Woodstock Library

Woodstock Library in Portland, Oregon by Thomas Hacker Architects, 2000

Located on a highly visible corner in a commercial area of Portland, Oregon, the Woodstock Library, designed by the city's Thomas Hacker Architects, is a simple, yet rewarding, neighborhood library. The architect's goal was to create a "feeling of openness and availability", achieved through the integration of structure and architecture into a cohesive whole.


Openness is an idea well suited to a library, an institution celebrating freedom of ideas and access to those ideas. But openness, or its familiar architectural metaphor - transparency, is not well-suited to the primary material of the written word, books. To prevent the adverse effects of sunlight, the architects provided deep eaves above the expansive clerestory windows, the latter achieved by cantilevering the exterior wall's structure from interior columns.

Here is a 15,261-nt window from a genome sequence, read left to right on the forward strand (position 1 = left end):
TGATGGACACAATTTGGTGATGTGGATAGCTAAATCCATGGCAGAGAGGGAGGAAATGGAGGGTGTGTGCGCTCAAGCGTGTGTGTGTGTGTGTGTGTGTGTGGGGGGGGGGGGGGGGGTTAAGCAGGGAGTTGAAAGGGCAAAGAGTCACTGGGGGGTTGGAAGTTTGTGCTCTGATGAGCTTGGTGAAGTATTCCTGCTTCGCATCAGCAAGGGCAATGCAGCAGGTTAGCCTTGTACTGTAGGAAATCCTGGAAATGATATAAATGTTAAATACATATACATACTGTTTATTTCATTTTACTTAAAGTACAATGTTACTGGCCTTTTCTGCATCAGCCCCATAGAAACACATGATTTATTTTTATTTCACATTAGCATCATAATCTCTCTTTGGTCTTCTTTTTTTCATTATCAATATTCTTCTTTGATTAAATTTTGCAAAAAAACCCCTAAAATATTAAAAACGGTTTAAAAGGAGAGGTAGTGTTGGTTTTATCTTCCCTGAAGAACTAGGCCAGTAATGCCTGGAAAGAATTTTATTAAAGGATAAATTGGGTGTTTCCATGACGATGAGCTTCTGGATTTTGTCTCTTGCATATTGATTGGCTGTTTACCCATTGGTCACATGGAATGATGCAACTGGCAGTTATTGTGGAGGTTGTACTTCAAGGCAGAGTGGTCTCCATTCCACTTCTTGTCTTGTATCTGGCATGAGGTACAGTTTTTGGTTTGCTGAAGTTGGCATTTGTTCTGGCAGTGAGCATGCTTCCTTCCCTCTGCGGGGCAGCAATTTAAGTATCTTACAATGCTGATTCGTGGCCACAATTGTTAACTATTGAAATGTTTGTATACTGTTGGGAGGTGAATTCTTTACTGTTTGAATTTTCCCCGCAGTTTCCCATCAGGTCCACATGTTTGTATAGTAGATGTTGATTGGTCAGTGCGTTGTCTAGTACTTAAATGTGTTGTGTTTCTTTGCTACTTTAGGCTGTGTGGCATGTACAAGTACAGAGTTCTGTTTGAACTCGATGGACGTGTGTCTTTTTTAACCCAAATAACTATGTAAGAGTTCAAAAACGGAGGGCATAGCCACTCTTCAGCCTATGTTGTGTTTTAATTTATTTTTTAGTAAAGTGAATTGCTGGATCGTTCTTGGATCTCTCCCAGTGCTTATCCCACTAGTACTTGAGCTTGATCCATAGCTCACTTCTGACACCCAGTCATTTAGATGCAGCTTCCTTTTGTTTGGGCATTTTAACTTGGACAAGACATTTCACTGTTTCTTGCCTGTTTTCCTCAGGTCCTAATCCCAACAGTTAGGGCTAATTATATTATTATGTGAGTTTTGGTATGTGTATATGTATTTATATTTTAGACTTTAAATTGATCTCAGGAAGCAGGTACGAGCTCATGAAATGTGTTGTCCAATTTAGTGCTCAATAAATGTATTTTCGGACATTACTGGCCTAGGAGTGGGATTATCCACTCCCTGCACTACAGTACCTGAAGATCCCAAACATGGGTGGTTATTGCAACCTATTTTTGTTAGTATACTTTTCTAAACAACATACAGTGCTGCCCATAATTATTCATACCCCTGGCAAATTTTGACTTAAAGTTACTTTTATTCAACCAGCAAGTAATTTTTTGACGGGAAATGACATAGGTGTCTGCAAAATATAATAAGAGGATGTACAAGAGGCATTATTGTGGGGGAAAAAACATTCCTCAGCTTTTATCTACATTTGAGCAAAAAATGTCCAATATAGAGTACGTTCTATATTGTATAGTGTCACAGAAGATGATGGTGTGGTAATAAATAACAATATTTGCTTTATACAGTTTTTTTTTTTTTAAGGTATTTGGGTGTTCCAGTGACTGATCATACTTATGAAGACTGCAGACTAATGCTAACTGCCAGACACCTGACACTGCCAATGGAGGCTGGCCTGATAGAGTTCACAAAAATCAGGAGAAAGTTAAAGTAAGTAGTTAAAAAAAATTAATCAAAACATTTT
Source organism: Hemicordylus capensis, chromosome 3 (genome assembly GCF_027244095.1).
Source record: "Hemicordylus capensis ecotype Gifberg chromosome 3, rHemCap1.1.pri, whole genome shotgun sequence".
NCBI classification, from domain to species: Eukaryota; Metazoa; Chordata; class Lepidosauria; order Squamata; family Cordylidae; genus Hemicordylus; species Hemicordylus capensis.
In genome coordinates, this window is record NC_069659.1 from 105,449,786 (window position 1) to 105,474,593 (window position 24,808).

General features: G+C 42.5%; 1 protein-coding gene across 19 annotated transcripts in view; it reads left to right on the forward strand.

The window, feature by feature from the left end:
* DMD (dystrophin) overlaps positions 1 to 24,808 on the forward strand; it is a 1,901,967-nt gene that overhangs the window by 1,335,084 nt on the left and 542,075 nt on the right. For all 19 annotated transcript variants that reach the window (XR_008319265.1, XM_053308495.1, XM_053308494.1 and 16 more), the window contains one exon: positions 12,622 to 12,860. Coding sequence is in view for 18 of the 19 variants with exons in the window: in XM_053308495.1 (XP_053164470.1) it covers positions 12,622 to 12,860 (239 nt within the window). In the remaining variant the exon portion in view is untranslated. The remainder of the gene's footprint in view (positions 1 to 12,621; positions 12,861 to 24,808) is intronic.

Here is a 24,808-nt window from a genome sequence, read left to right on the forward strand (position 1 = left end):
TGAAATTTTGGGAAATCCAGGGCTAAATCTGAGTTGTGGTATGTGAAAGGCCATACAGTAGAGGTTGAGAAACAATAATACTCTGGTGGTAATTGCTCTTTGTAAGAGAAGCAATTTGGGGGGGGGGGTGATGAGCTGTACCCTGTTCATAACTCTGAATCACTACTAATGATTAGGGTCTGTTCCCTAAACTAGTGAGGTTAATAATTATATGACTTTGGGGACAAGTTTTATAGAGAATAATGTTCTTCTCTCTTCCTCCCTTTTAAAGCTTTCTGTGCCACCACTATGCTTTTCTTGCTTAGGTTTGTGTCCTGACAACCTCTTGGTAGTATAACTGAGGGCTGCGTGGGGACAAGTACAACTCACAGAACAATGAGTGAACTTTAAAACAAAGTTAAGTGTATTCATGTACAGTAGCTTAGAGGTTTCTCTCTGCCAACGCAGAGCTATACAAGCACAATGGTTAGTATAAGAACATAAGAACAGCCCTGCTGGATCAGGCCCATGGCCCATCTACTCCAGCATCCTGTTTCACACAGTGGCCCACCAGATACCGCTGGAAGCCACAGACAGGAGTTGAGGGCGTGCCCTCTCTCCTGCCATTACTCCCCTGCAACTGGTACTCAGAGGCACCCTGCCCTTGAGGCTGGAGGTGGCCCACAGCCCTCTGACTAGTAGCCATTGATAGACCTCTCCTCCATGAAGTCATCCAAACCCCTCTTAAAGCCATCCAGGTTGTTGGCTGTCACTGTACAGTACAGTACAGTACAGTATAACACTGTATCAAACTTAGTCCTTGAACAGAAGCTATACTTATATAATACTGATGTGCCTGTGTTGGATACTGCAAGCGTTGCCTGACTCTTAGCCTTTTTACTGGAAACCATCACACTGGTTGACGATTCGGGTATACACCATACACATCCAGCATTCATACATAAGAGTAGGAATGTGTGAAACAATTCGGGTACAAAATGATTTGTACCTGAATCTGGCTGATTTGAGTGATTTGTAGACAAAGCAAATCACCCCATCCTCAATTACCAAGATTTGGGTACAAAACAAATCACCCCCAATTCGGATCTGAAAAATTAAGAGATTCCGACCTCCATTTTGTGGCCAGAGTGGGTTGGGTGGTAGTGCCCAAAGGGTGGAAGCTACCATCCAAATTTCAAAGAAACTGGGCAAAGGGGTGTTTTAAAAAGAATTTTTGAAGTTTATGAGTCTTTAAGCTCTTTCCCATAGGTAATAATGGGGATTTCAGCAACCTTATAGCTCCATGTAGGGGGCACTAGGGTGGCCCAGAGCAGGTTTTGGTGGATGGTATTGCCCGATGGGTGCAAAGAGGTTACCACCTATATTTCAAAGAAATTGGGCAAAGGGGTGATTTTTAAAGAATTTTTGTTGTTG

The airy and light-filled interior definitely follows the architect's wishes, in a space stripped to its bare architectonics. Irregular-shaped openings below the clerestory and articulated columns, though, help to give the space a sense of scale.


In a unique touch, the architect incorporated stainless steel panels, set within the aluminum facade, etched with images illustrating the written (and printed) word's history. This feature sets the library apart from others, since in effect it makes the building an architectural book telling a story. The visitor can circle the building and interact with it on a level beyond what is typically achieved, reminiscent of old ecclesiastical architecture which used wall paintings to tell the history of man to the, ironically, illiterate masses.

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